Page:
Current pathogen tests are considered to be 97% accurate in detecting contamination. Duplicate testing at both 48 and 96 hours brings the accuracy and confidence up to 99.91% each time, for a final accuracy of 99. 999919%!
At this time in early 2017, our supplier is the only company doing these extensive screening and testing protocols. The FDA is studying this protocol and has begun advocating its adoption by sprout companies for testing.
Screening includes inspecting the bags for any urine or feces contamination, any holes in the bags, insect larva or other contamination. Afterwards the seed is carefully inspected with both a magnifying glass and microscope.
Each and every bag is screened – this particular lot had 860 bags, each one weighing 50 lbs. for a total of 43,000 lbs.
A small sample of seed is taken from each bag and added to the overall lot sample. The entire sample is sprouted for 48 hours, increasing any potential bacteria level approximately 1,000,000 times over the starting amount, substantially increasing the probability of detection.
Next, the sprout runoff water is sampled and tested by the in-house lab. This is called “spent irrigation water”. A sample of the sprouts themselves are crushed and tested for contamination as well. These tests are done in accordance with government food safety and industry accepted protocols.
The lab tests for both Salmonella and E. coli 0157:H7 after 48 hours and again after 96 hours of culturing the irrigation water.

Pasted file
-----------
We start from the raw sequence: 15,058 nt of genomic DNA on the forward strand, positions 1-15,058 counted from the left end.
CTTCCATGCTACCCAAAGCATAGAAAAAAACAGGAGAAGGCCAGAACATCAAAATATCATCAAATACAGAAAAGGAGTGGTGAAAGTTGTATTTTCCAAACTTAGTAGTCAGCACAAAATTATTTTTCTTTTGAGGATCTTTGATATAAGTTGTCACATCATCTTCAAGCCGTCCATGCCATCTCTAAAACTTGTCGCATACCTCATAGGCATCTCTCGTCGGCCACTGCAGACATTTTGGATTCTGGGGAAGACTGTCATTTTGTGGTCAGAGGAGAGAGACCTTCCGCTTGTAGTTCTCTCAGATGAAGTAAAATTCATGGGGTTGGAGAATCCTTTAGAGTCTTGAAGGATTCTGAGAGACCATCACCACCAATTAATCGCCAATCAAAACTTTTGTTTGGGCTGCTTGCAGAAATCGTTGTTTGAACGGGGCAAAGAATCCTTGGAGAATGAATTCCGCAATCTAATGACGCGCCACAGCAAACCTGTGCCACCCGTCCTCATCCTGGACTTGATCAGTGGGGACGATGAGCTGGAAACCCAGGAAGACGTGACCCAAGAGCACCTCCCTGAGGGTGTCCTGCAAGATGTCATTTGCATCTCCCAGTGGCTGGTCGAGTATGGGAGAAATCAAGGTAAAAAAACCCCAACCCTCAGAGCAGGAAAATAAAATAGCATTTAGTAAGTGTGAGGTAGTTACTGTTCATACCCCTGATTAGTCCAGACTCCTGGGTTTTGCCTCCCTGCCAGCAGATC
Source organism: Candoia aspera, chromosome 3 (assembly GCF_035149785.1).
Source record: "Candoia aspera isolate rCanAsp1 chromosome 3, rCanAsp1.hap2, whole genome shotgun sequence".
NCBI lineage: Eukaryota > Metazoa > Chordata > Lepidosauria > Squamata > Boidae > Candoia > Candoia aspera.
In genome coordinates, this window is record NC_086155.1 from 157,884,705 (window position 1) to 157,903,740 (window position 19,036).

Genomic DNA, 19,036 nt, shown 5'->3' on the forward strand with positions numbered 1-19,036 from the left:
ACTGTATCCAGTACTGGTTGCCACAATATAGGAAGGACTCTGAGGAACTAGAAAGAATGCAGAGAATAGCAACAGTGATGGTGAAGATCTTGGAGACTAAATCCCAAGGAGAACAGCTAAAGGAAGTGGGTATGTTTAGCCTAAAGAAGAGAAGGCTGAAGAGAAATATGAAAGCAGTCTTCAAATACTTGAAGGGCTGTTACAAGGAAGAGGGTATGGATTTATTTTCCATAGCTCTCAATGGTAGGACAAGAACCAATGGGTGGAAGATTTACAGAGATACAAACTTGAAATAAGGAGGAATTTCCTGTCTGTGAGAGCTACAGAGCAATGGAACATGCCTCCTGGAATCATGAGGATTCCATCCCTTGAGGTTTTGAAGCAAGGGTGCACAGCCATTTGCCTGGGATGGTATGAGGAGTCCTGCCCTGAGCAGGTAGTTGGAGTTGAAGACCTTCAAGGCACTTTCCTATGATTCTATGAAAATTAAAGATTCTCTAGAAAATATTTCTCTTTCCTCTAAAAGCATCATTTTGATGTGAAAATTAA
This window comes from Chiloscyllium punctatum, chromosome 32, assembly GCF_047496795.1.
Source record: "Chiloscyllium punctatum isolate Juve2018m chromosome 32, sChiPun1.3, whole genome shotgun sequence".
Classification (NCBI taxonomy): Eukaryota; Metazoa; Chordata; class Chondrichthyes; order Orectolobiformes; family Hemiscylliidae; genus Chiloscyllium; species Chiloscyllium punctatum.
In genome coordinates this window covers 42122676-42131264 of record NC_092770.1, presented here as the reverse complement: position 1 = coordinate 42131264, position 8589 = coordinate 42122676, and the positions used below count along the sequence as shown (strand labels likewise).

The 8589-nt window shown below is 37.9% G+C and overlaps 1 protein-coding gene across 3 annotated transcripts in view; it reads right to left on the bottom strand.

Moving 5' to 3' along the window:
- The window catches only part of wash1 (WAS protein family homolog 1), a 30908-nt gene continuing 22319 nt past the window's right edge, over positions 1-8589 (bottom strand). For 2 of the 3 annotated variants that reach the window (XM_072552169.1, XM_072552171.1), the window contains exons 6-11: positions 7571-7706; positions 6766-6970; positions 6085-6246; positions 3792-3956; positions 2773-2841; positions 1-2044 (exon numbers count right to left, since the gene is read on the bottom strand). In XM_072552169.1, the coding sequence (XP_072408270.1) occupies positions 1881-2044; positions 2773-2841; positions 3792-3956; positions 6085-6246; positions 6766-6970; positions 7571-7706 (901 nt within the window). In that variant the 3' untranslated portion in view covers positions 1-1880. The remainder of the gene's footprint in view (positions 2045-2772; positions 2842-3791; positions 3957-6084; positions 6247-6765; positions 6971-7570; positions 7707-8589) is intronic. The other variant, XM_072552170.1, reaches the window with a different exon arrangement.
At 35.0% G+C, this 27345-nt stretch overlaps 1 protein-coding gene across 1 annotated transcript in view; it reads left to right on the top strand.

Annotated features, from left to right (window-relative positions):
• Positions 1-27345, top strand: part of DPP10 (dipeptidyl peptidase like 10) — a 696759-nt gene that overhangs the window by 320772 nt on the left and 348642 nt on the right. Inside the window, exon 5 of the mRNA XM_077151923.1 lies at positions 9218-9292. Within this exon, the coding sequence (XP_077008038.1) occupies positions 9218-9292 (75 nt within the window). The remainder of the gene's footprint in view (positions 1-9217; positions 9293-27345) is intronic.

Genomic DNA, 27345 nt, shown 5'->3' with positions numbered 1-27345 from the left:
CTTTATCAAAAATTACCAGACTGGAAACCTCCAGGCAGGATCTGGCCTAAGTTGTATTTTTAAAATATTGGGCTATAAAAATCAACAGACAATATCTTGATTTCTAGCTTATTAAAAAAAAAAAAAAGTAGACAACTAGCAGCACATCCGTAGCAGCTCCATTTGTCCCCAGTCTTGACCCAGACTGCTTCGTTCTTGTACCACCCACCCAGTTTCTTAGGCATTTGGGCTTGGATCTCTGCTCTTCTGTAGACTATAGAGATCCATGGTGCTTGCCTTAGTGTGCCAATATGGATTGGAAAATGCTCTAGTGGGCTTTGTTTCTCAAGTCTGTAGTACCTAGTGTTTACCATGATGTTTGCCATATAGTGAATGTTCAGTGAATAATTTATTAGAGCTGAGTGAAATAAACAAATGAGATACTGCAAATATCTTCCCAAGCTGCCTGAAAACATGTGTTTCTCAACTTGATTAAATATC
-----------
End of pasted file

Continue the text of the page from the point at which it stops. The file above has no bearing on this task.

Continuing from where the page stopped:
Both bacteria do most of their growth in the first 2 days, or 48 hours. This is when the first test is performed, with the second test at 4 days or 96 hours. The second test catches any late developments that might be missed on the first.
A separate, larger sample of spent irrigation water is sent to an independent lab for more extensive testing. The independent lab performs a more in-depth analysis on a wider range of pathogens than the in-house lab because of their higher level of equipment.
Notice that the independent lab tests for the top seven strains of E. coli, where the in-house lab tests for the most common one. The lab uses a food microbiology genetic detection system.
This is possible because the specific genes or DNA of the different strains of E. coli have been mapped, so they are specifically targeted in this testing. This gives better accuracy, repeatability and confidence in the testing than any previous methods.
Next, the independent lab tests four pounds of randomly obtained sprouting seed from the shipment. Having an independent, third-party lab analyze the sprouting seeds gives an additional measure of confidence.
Finally, the storage facility is inspected and documented. This ensures the cleanliness and food safety of how the seed is stored to avoid insect or rodent infestation or damage.
Homegrown sprout safety
In a home environment with only one person in contact with the sprouting seeds, cleanliness and food safety is much easier. Here are a few tips for sprouting safely:
- Wash your hands thoroughly before handling seeds or sprouts, and use clean glass jars and screens that are washed with soap and hot water just before starting the sprouting process.
- Rinse the sprouts well at least twice a day and tip the jar so excess water can drain, avoiding puddles where bacteria can grow.
- Rinse the seeds well before starting the initial soaking period.
Now you know the steps taken to ensure the highest quality sprouting seeds are available so you can enjoy the taste and nutrition of sprouts with peace of mind.